Help Wanted: Coach
Apr. 02, 1989
SEATTLE (AP) _ Last year, the student senate at Seton Hall University, weary of seeing the school's basketball team bring up the rear of the Big East Conference, passed a resolution calling for - what else? - the dismissal of coach P.J. Carlesimo.
It had been six years, one more than the traditional five-year plan, and the Pirates were not making much progress. Enough, the senators said. Get rid of the coach. And they were not alone. Other campus factions were after P.J.'s scalp, too.
Carlesimo survived the crisis only because the Seton Hall administration did not have a particularly itchy trigger finger at the time. And, a year later, he became the toast of South Orange, N.J., after leading his team into the Final Four.
Funny business, this coaching.
In the three weeks since seedings were announced for the NCAA tournament, well over a dozen coaches were either fired or resigned. And that doesn't include Bill Frieder, who left Michigan for Arizona State two days before his team opened the tournament. The Wolverines shook off that shock by also making it to the Final Four.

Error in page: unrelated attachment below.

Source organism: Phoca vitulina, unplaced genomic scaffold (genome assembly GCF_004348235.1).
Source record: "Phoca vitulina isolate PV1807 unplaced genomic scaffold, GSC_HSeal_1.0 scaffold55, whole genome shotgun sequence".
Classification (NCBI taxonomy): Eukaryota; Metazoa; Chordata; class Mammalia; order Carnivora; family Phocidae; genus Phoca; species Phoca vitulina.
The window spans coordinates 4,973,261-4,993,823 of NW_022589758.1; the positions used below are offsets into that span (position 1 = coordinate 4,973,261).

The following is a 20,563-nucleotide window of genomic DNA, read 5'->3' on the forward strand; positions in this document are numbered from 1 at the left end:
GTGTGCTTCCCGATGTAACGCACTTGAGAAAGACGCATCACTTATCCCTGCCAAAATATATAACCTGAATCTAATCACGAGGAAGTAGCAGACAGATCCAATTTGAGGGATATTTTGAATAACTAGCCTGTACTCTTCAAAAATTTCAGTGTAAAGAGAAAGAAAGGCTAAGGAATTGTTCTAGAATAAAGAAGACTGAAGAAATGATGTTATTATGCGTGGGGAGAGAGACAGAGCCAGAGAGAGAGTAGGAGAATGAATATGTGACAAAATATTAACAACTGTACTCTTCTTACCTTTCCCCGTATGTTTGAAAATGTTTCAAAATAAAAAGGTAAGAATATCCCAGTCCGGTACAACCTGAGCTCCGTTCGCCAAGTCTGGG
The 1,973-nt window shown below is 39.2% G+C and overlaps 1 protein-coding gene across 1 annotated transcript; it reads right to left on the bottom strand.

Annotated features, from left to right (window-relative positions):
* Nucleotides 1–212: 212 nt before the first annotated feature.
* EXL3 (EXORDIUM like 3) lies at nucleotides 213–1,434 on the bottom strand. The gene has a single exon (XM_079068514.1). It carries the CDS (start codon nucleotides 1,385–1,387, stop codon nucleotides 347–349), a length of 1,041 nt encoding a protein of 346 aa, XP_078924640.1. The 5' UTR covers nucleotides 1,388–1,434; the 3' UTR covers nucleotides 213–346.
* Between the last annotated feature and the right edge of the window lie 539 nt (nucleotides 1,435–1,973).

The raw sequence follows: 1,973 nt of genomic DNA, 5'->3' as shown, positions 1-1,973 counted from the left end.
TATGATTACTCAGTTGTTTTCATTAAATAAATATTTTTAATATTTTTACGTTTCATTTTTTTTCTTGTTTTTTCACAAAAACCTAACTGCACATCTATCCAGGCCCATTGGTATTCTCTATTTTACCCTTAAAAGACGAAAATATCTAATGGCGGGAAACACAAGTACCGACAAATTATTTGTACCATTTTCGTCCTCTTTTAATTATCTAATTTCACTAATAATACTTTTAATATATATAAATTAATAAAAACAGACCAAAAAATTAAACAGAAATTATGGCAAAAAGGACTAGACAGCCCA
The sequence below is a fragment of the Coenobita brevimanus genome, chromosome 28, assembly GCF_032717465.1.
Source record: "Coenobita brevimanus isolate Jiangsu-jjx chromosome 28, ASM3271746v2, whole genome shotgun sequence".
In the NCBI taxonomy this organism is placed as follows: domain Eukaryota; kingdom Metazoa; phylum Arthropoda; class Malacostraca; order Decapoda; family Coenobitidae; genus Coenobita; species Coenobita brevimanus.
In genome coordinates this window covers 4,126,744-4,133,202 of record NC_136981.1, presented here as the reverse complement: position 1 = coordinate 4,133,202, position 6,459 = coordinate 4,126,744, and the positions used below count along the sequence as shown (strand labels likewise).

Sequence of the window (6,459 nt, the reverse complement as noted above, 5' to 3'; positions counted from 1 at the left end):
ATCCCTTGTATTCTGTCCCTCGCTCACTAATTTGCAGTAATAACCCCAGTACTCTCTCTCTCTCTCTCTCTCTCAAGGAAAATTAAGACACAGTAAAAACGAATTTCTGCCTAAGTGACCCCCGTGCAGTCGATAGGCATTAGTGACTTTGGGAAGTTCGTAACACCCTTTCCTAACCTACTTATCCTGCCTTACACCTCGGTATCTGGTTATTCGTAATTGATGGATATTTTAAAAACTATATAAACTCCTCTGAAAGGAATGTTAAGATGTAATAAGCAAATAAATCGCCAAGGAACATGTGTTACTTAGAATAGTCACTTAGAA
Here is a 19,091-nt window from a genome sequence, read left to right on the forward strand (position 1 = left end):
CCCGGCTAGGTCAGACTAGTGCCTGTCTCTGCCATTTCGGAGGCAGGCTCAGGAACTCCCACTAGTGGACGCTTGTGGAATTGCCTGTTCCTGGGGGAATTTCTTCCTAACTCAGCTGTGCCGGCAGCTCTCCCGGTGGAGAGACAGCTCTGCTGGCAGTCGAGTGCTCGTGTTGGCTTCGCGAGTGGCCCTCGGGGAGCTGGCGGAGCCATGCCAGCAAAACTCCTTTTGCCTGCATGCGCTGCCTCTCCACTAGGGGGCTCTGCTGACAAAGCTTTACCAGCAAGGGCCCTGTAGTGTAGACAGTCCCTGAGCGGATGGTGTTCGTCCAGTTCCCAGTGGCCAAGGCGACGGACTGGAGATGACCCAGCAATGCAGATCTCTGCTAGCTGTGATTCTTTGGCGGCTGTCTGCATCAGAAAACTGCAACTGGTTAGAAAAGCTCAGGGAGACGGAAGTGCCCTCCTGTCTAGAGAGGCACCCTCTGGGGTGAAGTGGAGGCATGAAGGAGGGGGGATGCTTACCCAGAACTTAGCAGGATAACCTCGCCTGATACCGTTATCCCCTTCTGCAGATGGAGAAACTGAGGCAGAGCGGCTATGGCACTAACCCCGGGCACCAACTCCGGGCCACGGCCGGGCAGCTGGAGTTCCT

Jud Heathcote, coach at Michigan State and president of the National Association of Basketball Coaches, said the rash of dismissals had given his colleagues plenty to chew over at their convention this weekend.
''In this business, we have to live with a certain amount of insecurity and a certain amount of mobility and a certain amount of uncertainty,'' Heathcote said. ''But the uncertainty takes over when a Don Donoher and a Don DeVoe, established coaches, get fired.
''After a period of time, one or two bad seasons shouldn't mean a firing.''
How much time?
Twenty-five years? That's how long Donoher was at Dayton.
Eighteen years? That's how long DeVoe has been in coaching at Virginia Tech, Wyoming and Tennessee.
Eleven years? That's how long Bob Donewald was at Illinois State.
All three have winning records for their careers, something P.J. Carlesimo still does not boast. All three also were fired within days of each other after their seasons ended.